Which famous novelist are you?
Writing styles are as distinct as personality traits—and debates about which way of writing is “best” can often be just as volatile. Where one writer might luxuriate in the complexities and varieties of the lexicon, another might prefer to tell it like it is in the most familiar way possible. Such was the case, in fact, with celebrated novelist William Faulkner, who famously griped that his contemporary, Ernest Hemingway, “had never been known to use a word that might send his reader to the dictionary.” Hemingway retorted, “Does he really think big emotions come from big words? He thinks I don’t know the ten-dollar words. I know them all right. But there are older and simpler and better words, and those are the ones I use.” It’s neither productive nor accurate to argue over whether or not there can even be a “best” style of writing, but it is certainly entertaining to figure out which one we most prefer.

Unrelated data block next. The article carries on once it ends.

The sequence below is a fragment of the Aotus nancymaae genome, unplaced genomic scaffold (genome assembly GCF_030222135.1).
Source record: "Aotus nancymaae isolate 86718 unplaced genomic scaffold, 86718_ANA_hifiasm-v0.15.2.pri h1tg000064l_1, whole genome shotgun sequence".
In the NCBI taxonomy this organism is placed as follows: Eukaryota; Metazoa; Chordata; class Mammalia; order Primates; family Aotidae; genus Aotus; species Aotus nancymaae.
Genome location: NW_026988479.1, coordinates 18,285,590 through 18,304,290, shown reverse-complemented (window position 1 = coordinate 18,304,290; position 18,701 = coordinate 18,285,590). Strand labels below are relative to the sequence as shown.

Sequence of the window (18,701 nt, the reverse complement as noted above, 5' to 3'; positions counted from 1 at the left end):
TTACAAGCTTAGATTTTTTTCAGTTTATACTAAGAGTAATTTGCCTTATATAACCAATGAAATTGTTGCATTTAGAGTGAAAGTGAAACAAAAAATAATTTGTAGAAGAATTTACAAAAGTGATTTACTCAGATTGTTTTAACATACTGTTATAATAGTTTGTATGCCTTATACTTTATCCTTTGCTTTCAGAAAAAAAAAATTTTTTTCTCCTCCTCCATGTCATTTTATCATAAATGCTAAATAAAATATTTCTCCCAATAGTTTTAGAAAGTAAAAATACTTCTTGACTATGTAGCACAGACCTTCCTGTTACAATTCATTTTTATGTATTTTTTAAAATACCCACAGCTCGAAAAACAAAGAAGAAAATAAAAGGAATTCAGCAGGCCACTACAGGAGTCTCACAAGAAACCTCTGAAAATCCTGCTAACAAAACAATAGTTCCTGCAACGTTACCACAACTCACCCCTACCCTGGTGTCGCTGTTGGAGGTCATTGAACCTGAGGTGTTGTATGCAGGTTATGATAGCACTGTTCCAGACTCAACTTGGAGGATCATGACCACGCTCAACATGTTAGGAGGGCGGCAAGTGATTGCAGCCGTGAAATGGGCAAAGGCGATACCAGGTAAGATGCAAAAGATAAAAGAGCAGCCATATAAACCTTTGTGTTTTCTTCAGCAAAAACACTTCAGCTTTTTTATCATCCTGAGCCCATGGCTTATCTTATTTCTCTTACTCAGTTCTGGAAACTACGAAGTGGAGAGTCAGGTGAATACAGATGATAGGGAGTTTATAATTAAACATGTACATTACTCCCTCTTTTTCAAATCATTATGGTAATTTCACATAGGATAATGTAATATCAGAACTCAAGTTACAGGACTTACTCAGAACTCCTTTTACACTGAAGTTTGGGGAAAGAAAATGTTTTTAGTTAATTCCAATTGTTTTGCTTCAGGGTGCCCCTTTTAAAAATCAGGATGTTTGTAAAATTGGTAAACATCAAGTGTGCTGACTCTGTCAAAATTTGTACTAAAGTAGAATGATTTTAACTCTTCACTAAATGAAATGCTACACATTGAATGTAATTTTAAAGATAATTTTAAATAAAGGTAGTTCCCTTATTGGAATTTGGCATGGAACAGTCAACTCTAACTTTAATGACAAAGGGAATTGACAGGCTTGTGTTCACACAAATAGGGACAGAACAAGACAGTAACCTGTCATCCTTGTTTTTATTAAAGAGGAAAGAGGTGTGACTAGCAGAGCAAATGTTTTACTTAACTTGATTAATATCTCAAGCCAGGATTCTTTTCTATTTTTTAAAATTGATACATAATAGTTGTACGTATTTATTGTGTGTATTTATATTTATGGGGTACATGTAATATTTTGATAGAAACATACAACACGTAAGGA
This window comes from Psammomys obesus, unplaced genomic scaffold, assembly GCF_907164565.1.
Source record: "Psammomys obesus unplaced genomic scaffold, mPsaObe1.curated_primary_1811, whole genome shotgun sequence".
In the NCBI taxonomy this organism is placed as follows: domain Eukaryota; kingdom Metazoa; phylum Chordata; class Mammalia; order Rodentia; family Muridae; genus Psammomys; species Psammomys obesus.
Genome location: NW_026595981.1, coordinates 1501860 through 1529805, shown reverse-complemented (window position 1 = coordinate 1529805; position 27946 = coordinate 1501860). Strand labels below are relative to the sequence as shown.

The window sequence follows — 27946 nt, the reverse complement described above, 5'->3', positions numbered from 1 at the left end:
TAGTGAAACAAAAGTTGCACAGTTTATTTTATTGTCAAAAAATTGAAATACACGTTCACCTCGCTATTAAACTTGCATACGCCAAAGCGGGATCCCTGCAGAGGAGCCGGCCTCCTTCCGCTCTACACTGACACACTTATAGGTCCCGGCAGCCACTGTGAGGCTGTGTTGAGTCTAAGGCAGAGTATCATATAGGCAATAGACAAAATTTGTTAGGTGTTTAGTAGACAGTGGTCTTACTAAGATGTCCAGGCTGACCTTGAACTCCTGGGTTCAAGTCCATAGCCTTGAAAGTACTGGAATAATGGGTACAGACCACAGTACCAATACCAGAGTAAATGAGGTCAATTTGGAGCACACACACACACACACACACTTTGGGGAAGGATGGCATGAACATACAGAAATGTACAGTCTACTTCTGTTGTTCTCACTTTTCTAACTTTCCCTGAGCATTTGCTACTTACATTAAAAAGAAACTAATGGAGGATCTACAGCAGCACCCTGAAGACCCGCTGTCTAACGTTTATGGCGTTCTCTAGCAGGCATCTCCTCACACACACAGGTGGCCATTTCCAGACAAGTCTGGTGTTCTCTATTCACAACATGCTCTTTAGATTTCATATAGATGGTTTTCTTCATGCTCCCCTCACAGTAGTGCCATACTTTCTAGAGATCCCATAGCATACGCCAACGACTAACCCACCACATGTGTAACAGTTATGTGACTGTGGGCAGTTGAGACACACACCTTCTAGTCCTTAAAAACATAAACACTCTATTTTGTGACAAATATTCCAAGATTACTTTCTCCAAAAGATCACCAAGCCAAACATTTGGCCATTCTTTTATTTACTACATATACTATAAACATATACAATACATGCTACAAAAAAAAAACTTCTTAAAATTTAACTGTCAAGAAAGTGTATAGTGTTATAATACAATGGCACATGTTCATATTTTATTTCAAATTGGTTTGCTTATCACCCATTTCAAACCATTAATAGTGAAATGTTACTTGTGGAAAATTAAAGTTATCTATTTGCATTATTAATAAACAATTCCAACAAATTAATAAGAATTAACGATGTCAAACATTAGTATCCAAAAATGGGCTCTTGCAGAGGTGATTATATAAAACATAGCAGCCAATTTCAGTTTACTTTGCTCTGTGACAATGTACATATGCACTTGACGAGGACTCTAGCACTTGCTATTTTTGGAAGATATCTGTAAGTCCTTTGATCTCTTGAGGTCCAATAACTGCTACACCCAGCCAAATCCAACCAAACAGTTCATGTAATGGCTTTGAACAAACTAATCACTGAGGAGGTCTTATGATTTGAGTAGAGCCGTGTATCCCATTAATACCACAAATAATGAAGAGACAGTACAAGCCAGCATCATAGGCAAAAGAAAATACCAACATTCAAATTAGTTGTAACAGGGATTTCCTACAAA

To celebrate the publication of the Oxford American Writers Thesaurus, Third Edition, we invite you to explore the world of word choice. Do you fashion yourself a champion of Plain English or do you like readers to have to jump through hoops of meaning to understand your prose? Find out what kind of writer you are, or aspire to be, by taking our interactive synonym quiz below:
The opinions and other information contained in OxfordWords blog posts and comments do not necessarily reflect the opinions or positions of Oxford University Press.